A judge in Ocilla, Georgia, says she expects to rule within a week on whether to change or lift her broad gag order in the case of a south Georgia beauty queen's murder.
Tara Grinstead disappeared from her home in October, 2005, and investigators had scant clues to find her. More than 11 years later, Ryan Duke, a former student at the high school where Grinstead taught history, was arrested and charged with her murder. A classmate, Bo Dukes, was also charged with helping him destroy and hide the body.
Thursday, Superior Court Judge Melanie Cross heard arguments from lawyers after several groups of media organizations filed motions appealing the gag order, which was requested by Duke's attorney.
"This matter of pretrial publicity is the tail wagging the dog. It's overstated," said lawyer David Hudson, arguing against the gag order for several newspapers.
WSB legal analyst Phil Holloway expects that Cross would narrow, clarify, or lift her order, which he says at least appears to be overbroad and restricting free speech.
"It's been interpreted by many people in the court system, for example, to believe that they cannot release public court documents," says Holloway. "In addition, it prevents any potential witness from saying anything about the case--and at this point, who knows who's a witness? Arguably, it could keep Tara Grinstead's best friend from saying something nice about her to WSB Radio."
Derek Bauer contends that press coverage can help lead to justice, and says even in a high-profile case like Grinstead's disappearance, media reports helped generate tips and information for law enforcement. None of the coverage thus far has risen to a level of harm, he argued.
"Not all publicity is bad publicity," said Bauer.
But public defender John Mobley argues "pervasive" media coverage harms Ryan Duke's right to a fair trial, especially in a community with about 9,000 residents.
"There's certainly harm," said Mobley. "There's certainly prejudice, especially as it relates to law enforcement and statements that they've made thus far. They've discussed the guilt of my client, and specifics as it relates to the evidence."
"With all respect to a defendant's Sixth Amendment right, which of course is of the utmost importance, a defendant is not entitled to a jury that has no knowledge of anything," said Attorney Lesli Gaither, arguing for Channel 2 Action News and the Atlanta Journal-Constitution.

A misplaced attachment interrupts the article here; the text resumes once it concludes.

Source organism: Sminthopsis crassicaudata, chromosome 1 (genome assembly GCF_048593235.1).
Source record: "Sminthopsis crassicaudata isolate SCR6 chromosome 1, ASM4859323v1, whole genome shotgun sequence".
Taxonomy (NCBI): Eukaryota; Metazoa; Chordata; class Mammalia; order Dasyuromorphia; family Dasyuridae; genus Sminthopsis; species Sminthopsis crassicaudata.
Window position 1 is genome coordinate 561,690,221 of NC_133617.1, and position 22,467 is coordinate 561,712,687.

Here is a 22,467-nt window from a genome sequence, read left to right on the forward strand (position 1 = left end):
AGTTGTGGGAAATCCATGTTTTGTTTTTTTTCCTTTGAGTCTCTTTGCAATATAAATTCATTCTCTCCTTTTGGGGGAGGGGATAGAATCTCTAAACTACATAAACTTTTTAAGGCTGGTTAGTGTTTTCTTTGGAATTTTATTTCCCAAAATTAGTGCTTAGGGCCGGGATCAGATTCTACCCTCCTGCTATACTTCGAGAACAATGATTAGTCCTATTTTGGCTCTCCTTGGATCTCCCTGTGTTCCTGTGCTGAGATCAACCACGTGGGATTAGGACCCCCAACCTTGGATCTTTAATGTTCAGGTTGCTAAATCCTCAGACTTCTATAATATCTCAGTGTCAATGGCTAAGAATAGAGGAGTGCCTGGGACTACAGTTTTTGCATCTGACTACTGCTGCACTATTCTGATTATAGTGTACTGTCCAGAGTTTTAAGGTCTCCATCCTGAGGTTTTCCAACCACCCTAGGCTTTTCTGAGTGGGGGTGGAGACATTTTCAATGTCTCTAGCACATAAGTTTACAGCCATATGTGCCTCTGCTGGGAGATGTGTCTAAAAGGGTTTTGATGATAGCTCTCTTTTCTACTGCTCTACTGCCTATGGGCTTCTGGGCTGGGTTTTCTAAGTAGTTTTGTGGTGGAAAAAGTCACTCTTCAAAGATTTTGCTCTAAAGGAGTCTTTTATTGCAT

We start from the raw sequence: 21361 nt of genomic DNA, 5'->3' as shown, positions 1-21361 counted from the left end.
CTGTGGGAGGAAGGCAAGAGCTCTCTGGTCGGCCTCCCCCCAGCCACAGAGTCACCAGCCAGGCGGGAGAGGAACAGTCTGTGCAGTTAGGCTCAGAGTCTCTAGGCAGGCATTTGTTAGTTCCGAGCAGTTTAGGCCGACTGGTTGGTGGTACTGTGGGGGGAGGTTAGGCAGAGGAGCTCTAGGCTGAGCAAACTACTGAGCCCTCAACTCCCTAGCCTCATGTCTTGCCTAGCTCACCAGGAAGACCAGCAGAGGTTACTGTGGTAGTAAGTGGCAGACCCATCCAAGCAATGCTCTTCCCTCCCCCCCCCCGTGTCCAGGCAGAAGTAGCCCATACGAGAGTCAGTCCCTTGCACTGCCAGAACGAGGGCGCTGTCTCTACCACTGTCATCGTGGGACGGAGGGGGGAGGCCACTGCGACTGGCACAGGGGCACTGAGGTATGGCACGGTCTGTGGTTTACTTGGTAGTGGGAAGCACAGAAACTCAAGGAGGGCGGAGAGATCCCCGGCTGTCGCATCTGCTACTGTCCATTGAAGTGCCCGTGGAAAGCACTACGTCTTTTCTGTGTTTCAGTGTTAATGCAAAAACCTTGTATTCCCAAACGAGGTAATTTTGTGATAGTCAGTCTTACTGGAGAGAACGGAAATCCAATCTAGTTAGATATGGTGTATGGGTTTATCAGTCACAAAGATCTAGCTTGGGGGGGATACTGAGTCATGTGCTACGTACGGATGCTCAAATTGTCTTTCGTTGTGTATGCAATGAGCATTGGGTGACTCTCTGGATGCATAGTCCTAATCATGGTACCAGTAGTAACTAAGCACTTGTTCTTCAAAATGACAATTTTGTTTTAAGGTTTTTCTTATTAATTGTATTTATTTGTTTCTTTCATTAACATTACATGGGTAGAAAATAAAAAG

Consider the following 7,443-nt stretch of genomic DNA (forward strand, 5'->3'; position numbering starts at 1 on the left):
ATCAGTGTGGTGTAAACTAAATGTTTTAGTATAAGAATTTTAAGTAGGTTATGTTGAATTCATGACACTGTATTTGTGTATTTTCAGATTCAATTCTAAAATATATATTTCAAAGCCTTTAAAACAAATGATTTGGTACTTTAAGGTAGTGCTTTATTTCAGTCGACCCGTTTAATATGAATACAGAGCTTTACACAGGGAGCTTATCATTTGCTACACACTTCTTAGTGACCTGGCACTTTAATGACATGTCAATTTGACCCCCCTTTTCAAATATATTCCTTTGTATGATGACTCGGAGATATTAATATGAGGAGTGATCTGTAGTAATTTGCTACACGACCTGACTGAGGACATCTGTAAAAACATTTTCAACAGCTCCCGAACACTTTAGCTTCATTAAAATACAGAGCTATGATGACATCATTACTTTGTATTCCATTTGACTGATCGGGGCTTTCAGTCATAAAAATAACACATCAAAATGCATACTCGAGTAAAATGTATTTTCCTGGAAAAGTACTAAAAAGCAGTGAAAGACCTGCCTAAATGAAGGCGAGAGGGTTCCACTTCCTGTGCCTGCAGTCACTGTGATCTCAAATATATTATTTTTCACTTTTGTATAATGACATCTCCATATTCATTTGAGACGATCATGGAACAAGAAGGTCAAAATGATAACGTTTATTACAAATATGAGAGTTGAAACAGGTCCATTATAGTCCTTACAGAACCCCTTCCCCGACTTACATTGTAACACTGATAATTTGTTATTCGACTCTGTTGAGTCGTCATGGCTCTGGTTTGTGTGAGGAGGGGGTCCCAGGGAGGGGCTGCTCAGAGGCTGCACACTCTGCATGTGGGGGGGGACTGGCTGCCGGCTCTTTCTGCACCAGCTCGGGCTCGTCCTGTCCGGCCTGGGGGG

Holloway agrees, saying that is well-established law upheld by several courts.
"This is such a small community--really small--that there's practically nobody that doesn't know something about the case. So you're not really going to find a jury in that county that knows nothing," says Holloway.
Lawyers pointed out that in the high-profile Ross Harris trial, which garnered nationwide coverage, a gag order was rejected in that case--which was ultimately moved because pretrial publicity made it impossible to pick a jury in Cobb County. Harris was later convicted by a jury in Glynn County. Holloway adds that in the Harris trial, only certain documents related to defense strategy were filed under seal--not the entire court record as is currently being done in the Duke case.
But Mobley said in court that the gag order is the best way to keep the jury pool from being spoiled.
"Talking about voir dire and sequestering a jury is great if we're a week from trial," said Mobley. "We're talking at least a year or possibly more from the trial in this case. There's no other way to limit this type of information, to limit the jury from being tainted by information that could be released by law enforcement and others. It's just not possible."
Looking at the judge's sealing order, Holloway says that the way it's written, the entire case can be done in secret--even a potential plea deal or a trial. That, he says, would prevent the public from ever knowing what happened to Tara Grinstead.
"We don't want cases tried in the media," says Holloway. "That's the reason for legitimate gag orders. But you can't just stop an entire community from talking about something of such great public interest."
Judge Cross says she expects to rule "within the week."